TO say Stuart Penn is an inspiration is an understatement.
Born with only one fully-formed limb – his right arm – his list of achievements are nothing short of phenomenal.
Encouraged by his parents that nothing is impossible, Penn – a Move More ambassador for Jersey Sport – has never let his disabilities get in the way of achievement. In reality, he has achieved more than 99% of fully able-bodied people. From snowboarding, cycling, kayaking and scuba diving to Aikido, boxing and taekwondo, Penn has tried them all. He’s been a stuntman in films and TV and last year completed the London Marathon.
But his true love is Brazilian jiu-jitsu.
And having competed in the Abu Dhabi World Para Jiu-Jitsu Championships in 2017, where he picked up a gold and silver medal, Penn is looking to go back to the Emirate for this year’s championship.
‘It’s actually a huge advantage if you’ve got limbs missing because you’ve actually got less things to target. You can slide into smaller spaces and it has become a really popular sport,’ says Penn.
On his side already is triple-amputee, former Royal Marine, award-winning author and Invictus Games athlete Mark Ormrod, who is also a Brazilian jiu-jitsu devotee.
While Penn was born with his disability, Ormrod lost his limbs while serving in the military in Afghanistan, after triggering an explosive device on foot patrol. He is now a trustee – along with Hollywood superstar Tom Hardy – for a charity called Reorg, which uses Brazilian jiu-jitsu to work with people who have experienced life-altering physical injuries, as well as those suffering debilitating post-traumatic stress disorder and depression.
His own journey in the sport started six years ago, when he was introduced to it by the founder of Reorg, Sam Sherriff, a Royal Marines physical training instructor.
‘I thought it was going to be a lot of wrist locks, throws and judo-style stuff, because I didn’t know what this sport was,’ says Ormrod.
‘When he explained it to me, and kicked my ass, I understood a lot more of what it was about. Personally, I thought that part of my life had gone forever – that adrenaline-fuelled fight or flight, trying to survive when in a fight with somebody. That was pretty much my life from 12 to 24 and I thought it had gone. It’s just brought so much value to my life and I cannot overstate the importance of the mental-health benefits it brings.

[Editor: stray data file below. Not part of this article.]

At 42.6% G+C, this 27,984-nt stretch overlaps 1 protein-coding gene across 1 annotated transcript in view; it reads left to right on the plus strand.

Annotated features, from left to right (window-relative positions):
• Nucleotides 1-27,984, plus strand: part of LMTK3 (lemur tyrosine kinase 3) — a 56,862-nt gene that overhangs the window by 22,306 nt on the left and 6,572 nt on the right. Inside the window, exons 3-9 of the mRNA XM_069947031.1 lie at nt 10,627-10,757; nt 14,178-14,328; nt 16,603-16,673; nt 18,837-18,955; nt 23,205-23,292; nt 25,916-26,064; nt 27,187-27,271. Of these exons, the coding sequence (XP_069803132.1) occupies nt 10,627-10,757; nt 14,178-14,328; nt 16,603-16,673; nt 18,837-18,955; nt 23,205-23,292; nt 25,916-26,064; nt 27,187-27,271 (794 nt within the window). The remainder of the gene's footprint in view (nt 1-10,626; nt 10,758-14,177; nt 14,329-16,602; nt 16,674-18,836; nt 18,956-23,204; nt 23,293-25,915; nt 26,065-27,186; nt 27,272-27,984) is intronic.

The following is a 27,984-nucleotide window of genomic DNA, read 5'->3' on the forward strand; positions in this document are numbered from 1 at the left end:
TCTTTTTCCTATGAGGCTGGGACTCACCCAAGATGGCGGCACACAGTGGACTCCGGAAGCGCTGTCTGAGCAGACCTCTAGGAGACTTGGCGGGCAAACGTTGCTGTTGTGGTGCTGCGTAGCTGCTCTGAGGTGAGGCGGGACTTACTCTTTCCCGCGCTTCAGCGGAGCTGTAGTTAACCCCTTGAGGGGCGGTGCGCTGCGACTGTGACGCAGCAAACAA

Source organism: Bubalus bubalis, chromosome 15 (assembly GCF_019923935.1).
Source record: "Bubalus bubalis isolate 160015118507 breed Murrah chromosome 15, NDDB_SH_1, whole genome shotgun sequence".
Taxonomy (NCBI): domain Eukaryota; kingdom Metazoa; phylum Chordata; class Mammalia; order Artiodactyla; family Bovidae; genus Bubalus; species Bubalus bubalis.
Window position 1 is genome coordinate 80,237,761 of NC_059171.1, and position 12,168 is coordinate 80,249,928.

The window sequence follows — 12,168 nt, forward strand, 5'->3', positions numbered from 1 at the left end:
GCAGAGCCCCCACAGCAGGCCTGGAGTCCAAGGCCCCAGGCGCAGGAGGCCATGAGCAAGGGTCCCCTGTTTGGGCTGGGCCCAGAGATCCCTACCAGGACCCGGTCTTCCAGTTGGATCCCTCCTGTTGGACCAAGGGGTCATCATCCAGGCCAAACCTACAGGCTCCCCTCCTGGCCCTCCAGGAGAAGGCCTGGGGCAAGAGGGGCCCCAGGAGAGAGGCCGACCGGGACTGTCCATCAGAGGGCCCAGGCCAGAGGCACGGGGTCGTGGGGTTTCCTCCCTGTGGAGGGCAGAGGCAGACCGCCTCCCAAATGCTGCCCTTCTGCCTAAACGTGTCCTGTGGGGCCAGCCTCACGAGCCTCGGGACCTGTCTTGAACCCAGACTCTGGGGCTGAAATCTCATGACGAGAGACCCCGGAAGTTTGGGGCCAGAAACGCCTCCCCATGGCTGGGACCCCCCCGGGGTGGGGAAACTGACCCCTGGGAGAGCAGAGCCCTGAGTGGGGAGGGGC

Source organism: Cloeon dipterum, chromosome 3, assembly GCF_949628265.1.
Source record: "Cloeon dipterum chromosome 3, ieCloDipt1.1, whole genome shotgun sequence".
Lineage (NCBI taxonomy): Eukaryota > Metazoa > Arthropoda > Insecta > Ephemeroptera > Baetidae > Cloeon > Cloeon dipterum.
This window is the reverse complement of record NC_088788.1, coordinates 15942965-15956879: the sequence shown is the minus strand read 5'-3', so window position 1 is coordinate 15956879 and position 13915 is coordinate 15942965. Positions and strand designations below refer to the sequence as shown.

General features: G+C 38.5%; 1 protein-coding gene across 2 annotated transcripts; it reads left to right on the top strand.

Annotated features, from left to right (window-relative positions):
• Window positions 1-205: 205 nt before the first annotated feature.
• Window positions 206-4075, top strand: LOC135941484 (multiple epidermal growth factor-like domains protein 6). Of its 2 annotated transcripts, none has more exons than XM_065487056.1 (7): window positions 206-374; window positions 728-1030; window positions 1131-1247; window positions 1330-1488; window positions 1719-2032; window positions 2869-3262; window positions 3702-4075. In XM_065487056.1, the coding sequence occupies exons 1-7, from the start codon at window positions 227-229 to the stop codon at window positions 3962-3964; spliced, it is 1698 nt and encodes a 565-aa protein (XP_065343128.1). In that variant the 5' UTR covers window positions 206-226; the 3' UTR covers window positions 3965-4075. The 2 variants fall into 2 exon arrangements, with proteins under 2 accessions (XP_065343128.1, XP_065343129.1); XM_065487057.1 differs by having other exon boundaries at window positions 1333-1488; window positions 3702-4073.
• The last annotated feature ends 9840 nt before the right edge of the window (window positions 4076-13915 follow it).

‘My worry with any sport is that they are centred around sympathy and pity, but it doesn’t apply here. Lads don’t take it easy on you. They don’t care. They treat you the way they would treat able-bodied athletes.’
It’s something that Penn concurs with.
‘Me and Mark have both competed in para sports where we’ve felt like you’re being treated like a second-class athlete,’ he said. ‘Whereas when you go to Abu Dhabi for the world championships you are treated like the athlete you are and you are given exactly the same as the top able-bodied athletes.
‘That’s why we want to get a team together and let them experience that too.
‘There’s no ego when you get on the mat and it’s quite an equalising sport, and very humbling.’
Like anything though, there are costs involved and Penn and Ormrod are on the lookout for sponsors.
Outside of jiu-jitsu, Penn and Ormrod both reflect on the changing attitudes towards people with disabilities and how they can inspire children too.
‘One of the really powerful things is when it comes to kids and what they see you’re doing,’ says Ormrod.
‘I remember in January 2008, being in a hospital bed having a million questions and no one to answer them because I didn’t know if there was anyone in the world that was living with the disabilities like I had. Over the years I’ve met children with anything from a single below-knee [amputation] to a kid with all four limbs missing.
‘If this was 30 years ago I would have been shoved in a corner and called a ‘’freak’’. But now people want to put you on posters and brands want to work with you modelling. I use it to my advantage. You want to tick some diversity boxes? Here I am,’ he jokes.
Penn has also noticed the changes of attitudes towards disabled people.
‘When I was a kid I was meant to go to a special school, not a normal school, and my parents really had to fight and say “no, he really needs to go to a normal school”.’ But now we are recognising that people with disabilities can grow their skills faster in a workforce than a lot of the abled. We talk a lot about adaptability because the world changes so frequently. ‘’How well can you problem solve and adapt?’’ Well, anyone with a disability is living in a world not built for them, so you’re adapting every single minute of the day.
‘It’s not just people with disabilities either. We can inspire and help anyone out there, who has got a low self-esteem or has just never tried anything before. If it makes them go “oh, I might as well give it a go if those little guys can do it’’, that’s brilliant.’